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Studio: international art — 15.1899

Seite: 14
DOI Heft: DOI Artikel: DOI Seite: Zitierlink: i
http://digi.ub.uni-heidelberg.de/diglit/studio1899/0028
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The Renaissance of the Medal in France

MEDAL BY MICHEL CAZIN

THE RENAISSANCE OF THE
MEDA'L IN FRANCE. BY
ROGER MARX.
During this latter end of the nine-
teenth century the medallist's art has nourished in
France to a degree unequalled for long years past.
These productions being of moderate dimensions,
and thus easy of transport, the art museums of
Europe and of America have lost no time in acquir-
ing specimens, which throughout the Old and the
New World alike have established the undoubted
supremacy of modern French glyptic art. It is
interesting to seek out the causes of this pre-emi-
nence ; to discover how it has been attained, by
what means it has manifested itself, and what have
been its results.

In the first place, one will observe that the dis-
tinctive qualities of the French nature are admirably
adapted to fulfil the special requirements of an
art wherein all is clear and logical and concise.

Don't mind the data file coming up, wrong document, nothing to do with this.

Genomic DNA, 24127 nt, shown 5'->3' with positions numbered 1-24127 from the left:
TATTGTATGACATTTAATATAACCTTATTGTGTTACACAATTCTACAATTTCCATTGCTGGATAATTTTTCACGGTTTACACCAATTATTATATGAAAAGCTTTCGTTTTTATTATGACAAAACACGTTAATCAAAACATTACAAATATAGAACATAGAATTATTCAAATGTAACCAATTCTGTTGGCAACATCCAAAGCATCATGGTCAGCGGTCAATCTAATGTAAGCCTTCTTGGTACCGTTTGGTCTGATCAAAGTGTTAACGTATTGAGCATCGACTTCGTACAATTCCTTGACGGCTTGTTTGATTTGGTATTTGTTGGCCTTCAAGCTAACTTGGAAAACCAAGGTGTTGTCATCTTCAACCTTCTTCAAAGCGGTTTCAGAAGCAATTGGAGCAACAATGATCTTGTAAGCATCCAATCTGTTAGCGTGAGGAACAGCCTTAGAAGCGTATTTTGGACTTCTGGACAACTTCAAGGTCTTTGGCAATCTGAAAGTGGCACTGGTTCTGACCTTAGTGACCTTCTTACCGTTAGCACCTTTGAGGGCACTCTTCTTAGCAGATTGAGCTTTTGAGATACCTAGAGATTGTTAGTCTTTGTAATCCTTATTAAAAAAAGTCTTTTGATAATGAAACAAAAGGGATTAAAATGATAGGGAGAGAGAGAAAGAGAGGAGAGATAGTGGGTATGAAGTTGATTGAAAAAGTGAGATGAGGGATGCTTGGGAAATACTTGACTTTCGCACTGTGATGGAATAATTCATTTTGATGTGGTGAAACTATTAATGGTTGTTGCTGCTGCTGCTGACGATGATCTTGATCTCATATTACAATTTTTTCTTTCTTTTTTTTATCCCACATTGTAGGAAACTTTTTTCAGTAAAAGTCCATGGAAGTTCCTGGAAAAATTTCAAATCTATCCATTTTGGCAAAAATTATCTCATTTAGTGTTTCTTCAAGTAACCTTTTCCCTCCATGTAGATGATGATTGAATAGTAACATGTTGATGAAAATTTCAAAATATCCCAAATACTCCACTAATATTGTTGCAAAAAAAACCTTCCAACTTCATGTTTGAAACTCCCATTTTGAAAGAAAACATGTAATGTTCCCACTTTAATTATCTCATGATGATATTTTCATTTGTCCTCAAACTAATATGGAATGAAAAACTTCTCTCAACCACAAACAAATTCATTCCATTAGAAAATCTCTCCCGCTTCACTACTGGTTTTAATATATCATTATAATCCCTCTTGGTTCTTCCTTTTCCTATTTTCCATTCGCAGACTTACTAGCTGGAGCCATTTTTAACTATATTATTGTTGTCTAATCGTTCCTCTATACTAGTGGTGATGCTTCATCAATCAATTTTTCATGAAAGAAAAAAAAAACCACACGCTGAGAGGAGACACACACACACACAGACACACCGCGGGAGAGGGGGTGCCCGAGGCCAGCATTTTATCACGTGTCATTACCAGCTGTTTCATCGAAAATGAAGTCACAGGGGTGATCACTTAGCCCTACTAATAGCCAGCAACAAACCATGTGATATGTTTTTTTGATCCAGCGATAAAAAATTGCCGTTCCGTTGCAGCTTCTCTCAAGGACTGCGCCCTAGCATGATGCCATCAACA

On the other side of the Channel the medieeval
seals, like the medals of the sixteenth, seventeenth,
and eighteenth centuries, bear in a notable degree
the stamp of an altogether peculiar style. In
addition to this fundamental distinction, which
springs from temperament and race, and is com-
mon to all ages, we have to take into account a
variety of circumstances thanks to which our age
has secured the privilege of witnessing the revival
and the remarkable expansion of an art which,
since the days of the first Napoleon, had lapsed
into neglect.

This indifference cannot wholly be attributed to
the inferiority of the work. As, the reader will
14

presently be reminded, at almost every period in
the nineteenth century the medallist has existed,
isolated perhaps, but in no way meriting this
excessive apathy. The truth is, medal-work had
to suffer from the contemptuous prejudice which
existed against all the applied arts in common.
Its utilitarian character was regarded as a blemish
and a source of inferiority. For a long time talent
strove in vain to conquer this feeling of prejudice
and to pierce the prevailing ignorance. At the
annual Salons the glyptic works were but recently
relegated to some dark corner, where they remained
almost out of sight; while the public and private
collections would have none of them. Not until
about eight years ago was a selection of these

MEDAL (OBVERSE AND REVERSE) BY J. C CHAPLAIN
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